Manufacturing has come so far in the last twenty years that is staggering to realize the amount of technology available to create anything we can think of these days. With fierce competition among many manufacturers worldwide and many of them making their own technology to accommodate their clients, it’s easy to oversee the basics of manufacturing for anything, given the extensive amount of information that is needed to make anything happen.
Let’s clear the air for a minute on this regard. When it comes to prototype injection molding, there is indeed a lot of new technology around right now, but every single project must follow some fundamental considerations regardless of the size and complexity of it. Our purpose right now is to discuss the best strategy any project manager should follow before getting ahead with any manufacturing project.
Notions that Should Never be Forgotten
As mentioned earlier, there is so much that is needed to know before getting into a manufacturing project that is pretty easy to oversee the basics. We allow our minds to dwell on some of the most complicated steps that take our concepts to design, and then to production. There is a single step that is unavoidable regardless of the project: the creation of the prototype. The good news is that with the current technology, we can create a fully functional prototype using the same design, procedures, and materials that are intended for use on the production part.
The good thing about the basics is that there are not many of them, and we have the luxury of time to accommodate them before getting started with our project to make sure it’s successful. Keep in mind that these stages of logistics are meant to drive away as many issues as possible and they are in place to help project managers reach their proposed goals when it comes to schedule, budget, and shipment. Now take a seat and read on, this is planning 101 for prototype injection molding projects, and you have to take note.
Never Sacrifice Design Intent from Your Original Specifications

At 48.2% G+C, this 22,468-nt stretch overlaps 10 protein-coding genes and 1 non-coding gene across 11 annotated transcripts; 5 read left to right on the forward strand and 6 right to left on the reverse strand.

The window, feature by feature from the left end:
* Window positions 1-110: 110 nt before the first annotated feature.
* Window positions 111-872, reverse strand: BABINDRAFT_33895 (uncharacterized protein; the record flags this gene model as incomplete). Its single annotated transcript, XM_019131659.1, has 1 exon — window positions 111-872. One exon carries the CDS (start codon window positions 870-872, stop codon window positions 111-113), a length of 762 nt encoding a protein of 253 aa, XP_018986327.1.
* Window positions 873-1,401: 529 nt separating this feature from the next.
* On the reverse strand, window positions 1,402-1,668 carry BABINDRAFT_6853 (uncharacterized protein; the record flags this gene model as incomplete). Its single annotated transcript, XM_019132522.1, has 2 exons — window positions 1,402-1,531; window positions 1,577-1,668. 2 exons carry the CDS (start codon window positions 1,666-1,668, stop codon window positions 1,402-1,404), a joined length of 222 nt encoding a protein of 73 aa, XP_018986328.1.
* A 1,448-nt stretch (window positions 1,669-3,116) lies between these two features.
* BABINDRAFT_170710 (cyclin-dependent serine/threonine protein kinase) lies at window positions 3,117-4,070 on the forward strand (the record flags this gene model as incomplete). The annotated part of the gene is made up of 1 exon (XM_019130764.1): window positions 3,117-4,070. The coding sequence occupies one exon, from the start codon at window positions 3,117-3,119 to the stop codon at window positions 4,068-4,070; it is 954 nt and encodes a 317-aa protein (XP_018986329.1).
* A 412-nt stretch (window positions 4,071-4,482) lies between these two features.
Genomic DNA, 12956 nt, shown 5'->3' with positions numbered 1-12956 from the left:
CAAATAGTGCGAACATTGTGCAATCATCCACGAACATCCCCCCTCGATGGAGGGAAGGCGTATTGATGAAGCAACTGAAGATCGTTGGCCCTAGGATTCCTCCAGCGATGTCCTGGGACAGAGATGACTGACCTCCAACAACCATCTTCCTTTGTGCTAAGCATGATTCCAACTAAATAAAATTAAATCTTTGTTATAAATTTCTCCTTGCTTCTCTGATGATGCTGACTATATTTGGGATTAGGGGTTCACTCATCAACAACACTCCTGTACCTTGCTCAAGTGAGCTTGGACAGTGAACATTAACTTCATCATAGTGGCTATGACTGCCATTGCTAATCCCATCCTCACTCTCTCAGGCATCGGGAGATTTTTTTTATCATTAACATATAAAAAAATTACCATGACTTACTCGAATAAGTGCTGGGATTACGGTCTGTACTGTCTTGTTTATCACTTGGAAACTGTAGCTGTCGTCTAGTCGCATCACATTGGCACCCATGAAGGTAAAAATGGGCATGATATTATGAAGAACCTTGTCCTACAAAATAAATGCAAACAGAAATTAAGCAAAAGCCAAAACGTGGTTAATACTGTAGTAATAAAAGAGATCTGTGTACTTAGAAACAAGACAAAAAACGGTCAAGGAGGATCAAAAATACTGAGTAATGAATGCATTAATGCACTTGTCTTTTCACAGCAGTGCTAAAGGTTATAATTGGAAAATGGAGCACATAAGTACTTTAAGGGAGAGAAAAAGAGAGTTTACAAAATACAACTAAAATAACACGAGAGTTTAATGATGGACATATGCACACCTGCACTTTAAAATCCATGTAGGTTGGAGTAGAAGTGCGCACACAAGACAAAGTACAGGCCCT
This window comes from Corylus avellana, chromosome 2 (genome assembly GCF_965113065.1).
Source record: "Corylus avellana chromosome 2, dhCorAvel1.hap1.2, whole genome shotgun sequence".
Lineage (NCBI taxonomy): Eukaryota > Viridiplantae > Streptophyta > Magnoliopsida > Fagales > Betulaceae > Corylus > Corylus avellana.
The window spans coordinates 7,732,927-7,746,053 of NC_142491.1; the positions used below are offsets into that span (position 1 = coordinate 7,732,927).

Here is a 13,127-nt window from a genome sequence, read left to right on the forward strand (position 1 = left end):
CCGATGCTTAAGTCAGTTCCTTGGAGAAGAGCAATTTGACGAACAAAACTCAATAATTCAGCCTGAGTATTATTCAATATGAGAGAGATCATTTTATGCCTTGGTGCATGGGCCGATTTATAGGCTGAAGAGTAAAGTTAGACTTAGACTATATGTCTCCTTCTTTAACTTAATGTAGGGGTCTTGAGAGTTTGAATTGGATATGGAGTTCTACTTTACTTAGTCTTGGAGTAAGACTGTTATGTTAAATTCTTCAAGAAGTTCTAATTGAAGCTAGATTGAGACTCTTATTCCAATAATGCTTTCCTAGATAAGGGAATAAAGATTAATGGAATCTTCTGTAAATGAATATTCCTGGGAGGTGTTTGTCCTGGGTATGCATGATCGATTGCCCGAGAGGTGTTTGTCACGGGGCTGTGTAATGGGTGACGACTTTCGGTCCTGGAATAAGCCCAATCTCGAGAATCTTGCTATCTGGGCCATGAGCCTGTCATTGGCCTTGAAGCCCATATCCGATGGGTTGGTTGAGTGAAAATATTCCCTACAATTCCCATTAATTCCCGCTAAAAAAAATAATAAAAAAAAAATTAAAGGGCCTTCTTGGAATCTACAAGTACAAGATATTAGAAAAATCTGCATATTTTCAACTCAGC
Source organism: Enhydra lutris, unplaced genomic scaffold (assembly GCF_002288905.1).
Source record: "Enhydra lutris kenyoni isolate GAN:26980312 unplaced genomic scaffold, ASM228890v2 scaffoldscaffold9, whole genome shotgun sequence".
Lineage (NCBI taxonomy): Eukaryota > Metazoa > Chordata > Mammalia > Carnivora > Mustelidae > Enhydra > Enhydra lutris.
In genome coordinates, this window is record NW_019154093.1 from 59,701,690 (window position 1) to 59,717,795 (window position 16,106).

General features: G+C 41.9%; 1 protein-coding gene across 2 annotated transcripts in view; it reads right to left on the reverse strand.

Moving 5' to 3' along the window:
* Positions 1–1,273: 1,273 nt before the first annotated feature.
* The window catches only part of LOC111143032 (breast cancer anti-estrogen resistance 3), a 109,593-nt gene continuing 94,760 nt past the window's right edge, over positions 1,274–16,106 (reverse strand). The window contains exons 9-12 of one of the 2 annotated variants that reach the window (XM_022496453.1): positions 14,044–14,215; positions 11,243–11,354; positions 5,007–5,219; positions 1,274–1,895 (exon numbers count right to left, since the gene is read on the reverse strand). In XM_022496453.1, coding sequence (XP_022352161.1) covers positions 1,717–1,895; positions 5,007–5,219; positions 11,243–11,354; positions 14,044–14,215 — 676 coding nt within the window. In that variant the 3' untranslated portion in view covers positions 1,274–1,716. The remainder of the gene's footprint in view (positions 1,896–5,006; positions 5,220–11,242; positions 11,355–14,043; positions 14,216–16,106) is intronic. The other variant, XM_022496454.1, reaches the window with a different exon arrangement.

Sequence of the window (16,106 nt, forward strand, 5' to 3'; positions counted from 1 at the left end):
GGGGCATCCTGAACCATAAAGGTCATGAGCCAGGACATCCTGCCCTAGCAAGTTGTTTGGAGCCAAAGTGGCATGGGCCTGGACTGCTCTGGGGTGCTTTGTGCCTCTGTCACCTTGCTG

Manufacturers often face an impossible challenge: they have to create a high-quality, lasting product that enters the market quickly and have some impact. The issue here is time. Many manufacturers sacrifice time in order to deal with constraints such as schedule, or a very narrow window offered by a demand that is growing increasingly.
We are not the ones to tell anyone how they should manage their project, but you are here because you need to learn a thing or two about manufacturing. The best advice we can offer in this regard is the following: taking the time to get the part right can play a massive role in the success of the project.
Keeping design intent in place on your part design specifications will maintain the quality of the product intact. While competitors may take a share of the demand you are trying to cover with a first launch, their quality will be challenged when your product comes along. Marketing and word of mouth should do the rest.
Think About Changes Ahead
The minute we come up with a concept, we need to keep on top of it with revisions and considerations to make it work better. Development of a prototype is meant to help manufacturers create the first, fully functional working model of the products. By thinking ahead and engineering our product on the go, we can reduce the number of steps that are needed to complete the part for production.
The best way to go about this is by working with a design engineer that is trustworthy of your vision, and able to help you devise a strategy that includes anticipated modifications to the original concept. This will make the manufacturing process more accessible, affordable, and it will also cut the times between testing cycles. Hunt for a manufacturing company with in-house sampling to avoid delays and keep the flow of information steady with no delays.
Get Involved in Your Project, Document Every Step of It
Prototype injection molding is a very dynamic process, and many steps will demand changes and last-minute tweaks. It’s imperative to keep track of the communication logs between you and your manufacturing partner. Try to keep all your communication documented if possible. Information plays a significant role in any production process, as well as future part engineering if you choose to work with the same company in the long run. Keep in mind that your creation needs a patent as well as intellectual property protection, even if you change it.
Keep Prototyping and Production Under A Single Roof
One of the biggest mistakes project managers does all the time is searching for various service providers to handle every stage of the manufacturing process. It creates a logistic nightmare if the product is on a schedule, especially if the product or part requires specialized specs. Working with a single company works for the best every single time. This is especially true if you consider that many manufacturing operations are offering integrated services to keep their clients in-house to avoid having them searching for alternate venues to get things done.